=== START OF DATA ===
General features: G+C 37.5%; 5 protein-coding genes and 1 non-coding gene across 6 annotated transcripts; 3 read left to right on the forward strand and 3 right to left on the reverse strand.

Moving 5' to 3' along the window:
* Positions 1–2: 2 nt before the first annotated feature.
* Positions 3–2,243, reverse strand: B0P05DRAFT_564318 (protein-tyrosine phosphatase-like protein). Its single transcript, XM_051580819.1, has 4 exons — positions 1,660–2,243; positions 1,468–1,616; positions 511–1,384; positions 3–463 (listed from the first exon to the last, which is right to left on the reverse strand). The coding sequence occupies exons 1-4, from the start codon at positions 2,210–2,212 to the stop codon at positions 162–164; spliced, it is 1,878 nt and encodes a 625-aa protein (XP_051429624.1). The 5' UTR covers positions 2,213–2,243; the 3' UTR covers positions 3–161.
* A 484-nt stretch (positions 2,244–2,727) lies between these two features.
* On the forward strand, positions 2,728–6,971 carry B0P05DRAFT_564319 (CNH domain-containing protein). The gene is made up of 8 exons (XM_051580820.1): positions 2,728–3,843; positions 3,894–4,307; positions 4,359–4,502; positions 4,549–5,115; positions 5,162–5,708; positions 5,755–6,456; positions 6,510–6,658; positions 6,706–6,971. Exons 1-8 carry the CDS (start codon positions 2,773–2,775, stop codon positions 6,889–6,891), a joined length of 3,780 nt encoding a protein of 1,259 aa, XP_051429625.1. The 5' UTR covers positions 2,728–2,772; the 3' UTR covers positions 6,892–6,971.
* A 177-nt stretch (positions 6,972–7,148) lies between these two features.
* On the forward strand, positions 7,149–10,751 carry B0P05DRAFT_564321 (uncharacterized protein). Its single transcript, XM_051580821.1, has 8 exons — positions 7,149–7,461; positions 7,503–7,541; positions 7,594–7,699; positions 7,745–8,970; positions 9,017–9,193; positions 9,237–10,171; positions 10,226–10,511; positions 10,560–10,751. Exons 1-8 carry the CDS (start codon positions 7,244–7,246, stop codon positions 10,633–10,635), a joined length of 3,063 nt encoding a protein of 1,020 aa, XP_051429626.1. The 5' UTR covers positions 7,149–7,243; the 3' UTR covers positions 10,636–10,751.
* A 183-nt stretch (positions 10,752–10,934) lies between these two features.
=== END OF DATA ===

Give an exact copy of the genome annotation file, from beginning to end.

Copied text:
General features: G+C 37.5%; 5 protein-coding genes and 1 non-coding gene across 6 annotated transcripts; 3 read left to right on the forward strand and 3 right to left on the reverse strand.

Moving 5' to 3' along the window:
* Positions 1–2: 2 nt before the first annotated feature.
* Positions 3–2,243, reverse strand: B0P05DRAFT_564318 (protein-tyrosine phosphatase-like protein). Its single transcript, XM_051580819.1, has 4 exons — positions 1,660–2,243; positions 1,468–1,616; positions 511–1,384; positions 3–463 (listed from the first exon to the last, which is right to left on the reverse strand). The coding sequence occupies exons 1-4, from the start codon at positions 2,210–2,212 to the stop codon at positions 162–164; spliced, it is 1,878 nt and encodes a 625-aa protein (XP_051429624.1). The 5' UTR covers positions 2,213–2,243; the 3' UTR covers positions 3–161.
* A 484-nt stretch (positions 2,244–2,727) lies between these two features.
* On the forward strand, positions 2,728–6,971 carry B0P05DRAFT_564319 (CNH domain-containing protein). The gene is made up of 8 exons (XM_051580820.1): positions 2,728–3,843; positions 3,894–4,307; positions 4,359–4,502; positions 4,549–5,115; positions 5,162–5,708; positions 5,755–6,456; positions 6,510–6,658; positions 6,706–6,971. Exons 1-8 carry the CDS (start codon positions 2,773–2,775, stop codon positions 6,889–6,891), a joined length of 3,780 nt encoding a protein of 1,259 aa, XP_051429625.1. The 5' UTR covers positions 2,728–2,772; the 3' UTR covers positions 6,892–6,971.
* A 177-nt stretch (positions 6,972–7,148) lies between these two features.
* On the forward strand, positions 7,149–10,751 carry B0P05DRAFT_564321 (uncharacterized protein). Its single transcript, XM_051580821.1, has 8 exons — positions 7,149–7,461; positions 7,503–7,541; positions 7,594–7,699; positions 7,745–8,970; positions 9,017–9,193; positions 9,237–10,171; positions 10,226–10,511; positions 10,560–10,751. Exons 1-8 carry the CDS (start codon positions 7,244–7,246, stop codon positions 10,633–10,635), a joined length of 3,063 nt encoding a protein of 1,020 aa, XP_051429626.1. The 5' UTR covers positions 7,149–7,243; the 3' UTR covers positions 10,636–10,751.
* A 183-nt stretch (positions 10,752–10,934) lies between these two features.